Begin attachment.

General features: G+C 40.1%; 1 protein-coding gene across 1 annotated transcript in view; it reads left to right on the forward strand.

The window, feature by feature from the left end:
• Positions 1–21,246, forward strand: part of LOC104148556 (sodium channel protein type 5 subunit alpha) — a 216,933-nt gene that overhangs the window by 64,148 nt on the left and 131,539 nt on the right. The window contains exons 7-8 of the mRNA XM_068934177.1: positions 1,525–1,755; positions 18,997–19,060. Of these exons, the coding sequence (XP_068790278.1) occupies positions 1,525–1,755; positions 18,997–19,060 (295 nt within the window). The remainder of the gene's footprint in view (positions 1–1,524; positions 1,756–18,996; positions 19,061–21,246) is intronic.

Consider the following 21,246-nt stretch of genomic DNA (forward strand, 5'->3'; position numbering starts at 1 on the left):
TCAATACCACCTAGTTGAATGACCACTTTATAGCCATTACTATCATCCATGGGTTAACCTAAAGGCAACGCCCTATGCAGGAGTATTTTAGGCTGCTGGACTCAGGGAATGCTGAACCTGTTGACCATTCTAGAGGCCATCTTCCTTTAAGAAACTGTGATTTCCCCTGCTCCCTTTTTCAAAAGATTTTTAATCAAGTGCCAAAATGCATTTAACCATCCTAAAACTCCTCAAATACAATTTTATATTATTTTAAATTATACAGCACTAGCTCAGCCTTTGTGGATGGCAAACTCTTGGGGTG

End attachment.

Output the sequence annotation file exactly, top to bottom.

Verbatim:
General features: G+C 40.1%; 1 protein-coding gene across 1 annotated transcript in view; it reads left to right on the forward strand.

The window, feature by feature from the left end:
• Positions 1–21,246, forward strand: part of LOC104148556 (sodium channel protein type 5 subunit alpha) — a 216,933-nt gene that overhangs the window by 64,148 nt on the left and 131,539 nt on the right. The window contains exons 7-8 of the mRNA XM_068934177.1: positions 1,525–1,755; positions 18,997–19,060. Of these exons, the coding sequence (XP_068790278.1) occupies positions 1,525–1,755; positions 18,997–19,060 (295 nt within the window). The remainder of the gene's footprint in view (positions 1–1,524; positions 1,756–18,996; positions 19,061–21,246) is intronic.

Consider the following 21,246-nt stretch of genomic DNA (forward strand, 5'->3'; position numbering starts at 1 on the left):
TCAATACCACCTAGTTGAATGACCACTTTATAGCCATTACTATCATCCATGGGTTAACCTAAAGGCAACGCCCTATGCAGGAGTATTTTAGGCTGCTGGACTCAGGGAATGCTGAACCTGTTGACCATTCTAGAGGCCATCTTCCTTTAAGAAACTGTGATTTCCCCTGCTCCCTTTTTCAAAAGATTTTTAATCAAGTGCCAAAATGCATTTAACCATCCTAAAACTCCTCAAATACAATTTTATATTATTTTAAATTATACAGCACTAGCTCAGCCTTTGTGGATGGCAAACTCTTGGGGTG